The Coronation of Charles as Emperor. While Charles was celebrating Christmas in St. Peter’s, in the year of our Lord 800, and kneeling in prayer before the altar, the pope, as under a sudden inspiration (but no doubt in consequence of a premeditated scheme), placed a golden crown upon his head, and the Roman people shouted three times: "To Charles Augustus, crowned by God, the great and pacific emperor of the Romans, life and victory!" Forthwith, after ancient custom, he was adored by the pope, and was styled henceforth (instead of Patrician) Emperor and Augustus.0
The new emperor presented to the pope a round table of silver with the picture of Constantinople, and many gifts of gold, and remained in Rome till Easter. The moment or manner of the coronation may have been unexpected by Charles (if we are to believe his word), but it is hardly conceivable that it was not the result of a previous arrangement between him and Leo. Alcuin seems to have aided the scheme. In his view the pope occupied the first, the emperor the second, the king the third degree in the scale of earthly dignities. He sent to Charles from Tours before his coronation a splendid Bible with the inscription: Ad splendorem imperialis potentiae.1
On his return to France Charles compelled all his subjects to take a new oath to him as "Caesar." He assumed the full title "Serenssimus Augustus a Deo coronatus, magnus et pacificus imperator, Romanum gubernans imperium, qui et per misericordiam Dei rex Francorum et Longobardorum."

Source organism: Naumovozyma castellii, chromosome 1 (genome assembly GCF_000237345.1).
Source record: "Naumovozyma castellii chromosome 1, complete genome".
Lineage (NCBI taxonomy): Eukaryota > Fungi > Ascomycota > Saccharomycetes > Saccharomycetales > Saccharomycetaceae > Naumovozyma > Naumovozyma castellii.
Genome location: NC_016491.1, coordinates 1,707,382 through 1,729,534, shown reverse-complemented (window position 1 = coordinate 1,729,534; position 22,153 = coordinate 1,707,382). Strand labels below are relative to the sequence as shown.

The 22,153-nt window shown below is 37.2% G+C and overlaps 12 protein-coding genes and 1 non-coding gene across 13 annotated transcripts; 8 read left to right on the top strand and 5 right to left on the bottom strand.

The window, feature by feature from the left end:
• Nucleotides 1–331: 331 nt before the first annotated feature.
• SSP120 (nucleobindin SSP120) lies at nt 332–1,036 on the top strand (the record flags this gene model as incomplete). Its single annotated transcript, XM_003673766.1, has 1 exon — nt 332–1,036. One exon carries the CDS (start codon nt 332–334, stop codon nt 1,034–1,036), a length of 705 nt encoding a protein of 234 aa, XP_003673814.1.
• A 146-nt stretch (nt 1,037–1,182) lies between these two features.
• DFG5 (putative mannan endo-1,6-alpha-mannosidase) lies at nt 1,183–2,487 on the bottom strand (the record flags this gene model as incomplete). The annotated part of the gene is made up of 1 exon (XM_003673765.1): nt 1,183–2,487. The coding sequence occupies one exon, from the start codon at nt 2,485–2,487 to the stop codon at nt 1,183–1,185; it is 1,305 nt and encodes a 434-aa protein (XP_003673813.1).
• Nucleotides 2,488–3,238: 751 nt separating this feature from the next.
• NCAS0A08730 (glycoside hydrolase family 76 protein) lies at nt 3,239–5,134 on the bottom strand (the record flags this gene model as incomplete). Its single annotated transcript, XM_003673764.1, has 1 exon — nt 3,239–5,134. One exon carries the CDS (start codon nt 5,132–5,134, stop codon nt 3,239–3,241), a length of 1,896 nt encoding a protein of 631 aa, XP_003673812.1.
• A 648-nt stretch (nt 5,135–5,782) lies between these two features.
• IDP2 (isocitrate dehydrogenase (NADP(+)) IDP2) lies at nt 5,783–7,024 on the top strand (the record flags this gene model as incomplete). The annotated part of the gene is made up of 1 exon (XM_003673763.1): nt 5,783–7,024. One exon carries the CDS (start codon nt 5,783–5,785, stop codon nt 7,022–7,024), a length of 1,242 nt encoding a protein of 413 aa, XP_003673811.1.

Significance of the Act. The act of coronation was on the part of the pope a final declaration of independence and self-emancipation against the Greek emperor, as the legal ruler of Rome. Charles seems to have felt this, and hence he proposed to unite the two empires by marrying Irene, who had put her son to death and usurped the Greek crown (797). But the same rebellion had been virtually committed before by the pope in sending the keys of the city to Pepin, and by the French king in accepting this token of temporal sovereignty. Public opinion justified the act on the principle that might makes right. The Greek emperor, being unable to maintain his power in Italy and to defend his own subjects, first against the Lombards and then against the Franks, had virtually forfeited his claim.
For the West the event was the re-establishment, on a Teutonic basis, of the old Roman empire, which henceforth, together with the papacy, controlled the history of the middle ages. The pope and the emperor represented the highest dignity and power in church and state. But the pope was the greater and more enduring power of the two. He continued, down to the Reformation, the spiritual ruler of all Europe, and is to this day the ruler of an empire much vaster than that of ancient Rome. He is, in the striking language of Hobbes, "the ghost of the deceased Roman Empire, sitting crowned upon the grave thereof."